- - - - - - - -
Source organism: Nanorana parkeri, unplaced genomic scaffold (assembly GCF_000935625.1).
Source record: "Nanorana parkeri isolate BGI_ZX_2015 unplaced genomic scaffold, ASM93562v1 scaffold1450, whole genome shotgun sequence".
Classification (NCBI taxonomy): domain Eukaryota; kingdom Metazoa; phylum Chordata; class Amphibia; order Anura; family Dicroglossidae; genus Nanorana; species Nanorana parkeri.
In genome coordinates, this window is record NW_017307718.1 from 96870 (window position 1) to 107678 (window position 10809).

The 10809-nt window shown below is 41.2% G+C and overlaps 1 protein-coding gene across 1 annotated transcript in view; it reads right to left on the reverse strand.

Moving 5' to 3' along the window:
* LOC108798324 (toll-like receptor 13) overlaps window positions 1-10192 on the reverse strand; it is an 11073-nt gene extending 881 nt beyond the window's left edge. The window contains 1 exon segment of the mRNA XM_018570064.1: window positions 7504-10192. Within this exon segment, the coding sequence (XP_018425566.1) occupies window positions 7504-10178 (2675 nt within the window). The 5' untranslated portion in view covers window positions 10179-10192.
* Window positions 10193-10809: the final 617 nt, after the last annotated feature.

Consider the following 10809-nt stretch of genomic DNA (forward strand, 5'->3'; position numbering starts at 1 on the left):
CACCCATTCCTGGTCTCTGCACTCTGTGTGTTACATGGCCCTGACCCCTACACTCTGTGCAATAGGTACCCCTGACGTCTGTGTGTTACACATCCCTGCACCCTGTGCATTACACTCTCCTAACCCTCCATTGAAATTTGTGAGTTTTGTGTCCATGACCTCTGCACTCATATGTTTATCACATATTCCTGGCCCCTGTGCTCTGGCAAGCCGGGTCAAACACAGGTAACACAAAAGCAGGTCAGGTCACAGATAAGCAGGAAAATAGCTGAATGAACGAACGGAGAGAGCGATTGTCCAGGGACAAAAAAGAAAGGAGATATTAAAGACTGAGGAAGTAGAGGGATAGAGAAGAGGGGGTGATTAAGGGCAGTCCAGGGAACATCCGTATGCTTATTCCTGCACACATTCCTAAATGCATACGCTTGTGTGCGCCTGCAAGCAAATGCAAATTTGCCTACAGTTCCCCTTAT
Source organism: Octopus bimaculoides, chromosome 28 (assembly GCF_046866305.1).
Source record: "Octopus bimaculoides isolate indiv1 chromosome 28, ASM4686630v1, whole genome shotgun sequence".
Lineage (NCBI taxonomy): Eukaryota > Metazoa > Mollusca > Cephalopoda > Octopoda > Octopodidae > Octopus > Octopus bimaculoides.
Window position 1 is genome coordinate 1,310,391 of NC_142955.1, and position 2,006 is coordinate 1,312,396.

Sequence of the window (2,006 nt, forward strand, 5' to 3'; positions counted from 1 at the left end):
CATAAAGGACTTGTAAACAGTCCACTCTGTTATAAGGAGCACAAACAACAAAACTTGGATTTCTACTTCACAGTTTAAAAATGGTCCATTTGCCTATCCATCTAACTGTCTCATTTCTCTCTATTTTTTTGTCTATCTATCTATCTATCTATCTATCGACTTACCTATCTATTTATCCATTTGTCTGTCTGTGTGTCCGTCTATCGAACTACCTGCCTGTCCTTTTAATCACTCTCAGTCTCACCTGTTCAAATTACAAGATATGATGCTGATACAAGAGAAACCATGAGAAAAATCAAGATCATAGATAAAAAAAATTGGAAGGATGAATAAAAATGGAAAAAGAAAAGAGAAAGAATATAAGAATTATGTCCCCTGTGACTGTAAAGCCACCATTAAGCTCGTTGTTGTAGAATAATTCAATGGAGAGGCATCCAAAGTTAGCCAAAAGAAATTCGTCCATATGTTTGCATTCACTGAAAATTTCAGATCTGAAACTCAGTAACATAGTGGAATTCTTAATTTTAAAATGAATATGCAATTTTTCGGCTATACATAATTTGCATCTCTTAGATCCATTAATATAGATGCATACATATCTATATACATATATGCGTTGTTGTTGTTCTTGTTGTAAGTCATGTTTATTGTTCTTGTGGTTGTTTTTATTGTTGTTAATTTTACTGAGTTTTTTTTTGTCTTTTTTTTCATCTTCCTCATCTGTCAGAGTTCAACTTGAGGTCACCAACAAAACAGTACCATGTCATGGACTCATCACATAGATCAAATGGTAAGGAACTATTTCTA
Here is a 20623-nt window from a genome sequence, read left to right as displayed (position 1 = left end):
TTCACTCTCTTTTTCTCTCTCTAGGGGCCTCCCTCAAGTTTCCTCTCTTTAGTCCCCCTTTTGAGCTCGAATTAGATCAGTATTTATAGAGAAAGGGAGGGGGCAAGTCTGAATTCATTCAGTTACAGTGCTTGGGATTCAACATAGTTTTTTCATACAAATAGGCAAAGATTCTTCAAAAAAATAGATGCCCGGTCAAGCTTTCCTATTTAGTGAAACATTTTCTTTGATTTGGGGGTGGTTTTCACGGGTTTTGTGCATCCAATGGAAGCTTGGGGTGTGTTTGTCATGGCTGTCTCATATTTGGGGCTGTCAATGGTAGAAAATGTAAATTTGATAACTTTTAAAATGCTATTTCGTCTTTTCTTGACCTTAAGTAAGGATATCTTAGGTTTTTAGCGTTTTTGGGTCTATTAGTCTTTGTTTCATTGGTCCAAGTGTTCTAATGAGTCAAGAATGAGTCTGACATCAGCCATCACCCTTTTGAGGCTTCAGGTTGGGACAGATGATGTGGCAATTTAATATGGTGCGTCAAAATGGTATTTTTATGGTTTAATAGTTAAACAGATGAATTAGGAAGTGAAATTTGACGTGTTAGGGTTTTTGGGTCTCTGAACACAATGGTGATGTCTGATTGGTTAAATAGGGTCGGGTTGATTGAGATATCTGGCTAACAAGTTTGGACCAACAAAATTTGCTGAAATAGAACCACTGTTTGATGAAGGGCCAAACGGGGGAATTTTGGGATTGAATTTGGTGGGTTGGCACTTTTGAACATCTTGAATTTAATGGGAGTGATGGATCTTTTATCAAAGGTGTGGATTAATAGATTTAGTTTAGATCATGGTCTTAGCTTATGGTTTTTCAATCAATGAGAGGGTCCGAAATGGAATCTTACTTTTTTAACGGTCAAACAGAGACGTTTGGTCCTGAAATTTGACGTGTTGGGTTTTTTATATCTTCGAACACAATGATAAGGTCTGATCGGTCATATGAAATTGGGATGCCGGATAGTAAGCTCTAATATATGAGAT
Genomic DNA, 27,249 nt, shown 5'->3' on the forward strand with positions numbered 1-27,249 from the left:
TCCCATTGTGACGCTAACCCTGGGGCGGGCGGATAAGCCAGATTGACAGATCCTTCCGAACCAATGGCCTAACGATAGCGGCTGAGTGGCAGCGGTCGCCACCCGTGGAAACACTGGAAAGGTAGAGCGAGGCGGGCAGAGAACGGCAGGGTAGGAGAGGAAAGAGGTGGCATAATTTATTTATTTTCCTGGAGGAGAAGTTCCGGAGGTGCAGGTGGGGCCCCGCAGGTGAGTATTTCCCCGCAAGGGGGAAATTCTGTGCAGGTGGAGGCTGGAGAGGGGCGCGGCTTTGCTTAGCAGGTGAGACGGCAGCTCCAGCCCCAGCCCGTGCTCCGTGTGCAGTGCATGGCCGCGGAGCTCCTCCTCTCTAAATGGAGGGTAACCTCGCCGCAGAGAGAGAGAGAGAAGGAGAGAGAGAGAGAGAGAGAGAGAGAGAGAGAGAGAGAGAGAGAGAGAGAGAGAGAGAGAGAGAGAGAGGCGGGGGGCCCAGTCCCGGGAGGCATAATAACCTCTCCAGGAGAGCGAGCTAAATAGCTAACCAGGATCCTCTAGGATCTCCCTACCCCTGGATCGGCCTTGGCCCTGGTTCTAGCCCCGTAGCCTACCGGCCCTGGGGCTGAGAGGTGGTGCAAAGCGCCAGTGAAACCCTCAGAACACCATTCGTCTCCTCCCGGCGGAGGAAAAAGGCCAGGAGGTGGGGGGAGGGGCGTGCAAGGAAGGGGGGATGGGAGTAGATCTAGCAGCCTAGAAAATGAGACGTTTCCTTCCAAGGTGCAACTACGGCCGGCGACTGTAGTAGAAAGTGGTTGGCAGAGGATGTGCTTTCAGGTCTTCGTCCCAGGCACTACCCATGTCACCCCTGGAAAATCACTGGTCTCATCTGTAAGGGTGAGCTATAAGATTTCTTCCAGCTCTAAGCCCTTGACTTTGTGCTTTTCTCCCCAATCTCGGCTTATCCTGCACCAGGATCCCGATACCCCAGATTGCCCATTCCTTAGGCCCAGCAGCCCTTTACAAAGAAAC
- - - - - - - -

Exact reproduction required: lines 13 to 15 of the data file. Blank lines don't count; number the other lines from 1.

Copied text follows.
Lineage (NCBI taxonomy): Eukaryota > Metazoa > Mollusca > Cephalopoda > Octopoda > Octopodidae > Octopus > Octopus bimaculoides.
Window position 1 is genome coordinate 1,310,391 of NC_142955.1, and position 2,006 is coordinate 1,312,396.

Sequence of the window (2,006 nt, forward strand, 5' to 3'; positions counted from 1 at the left end):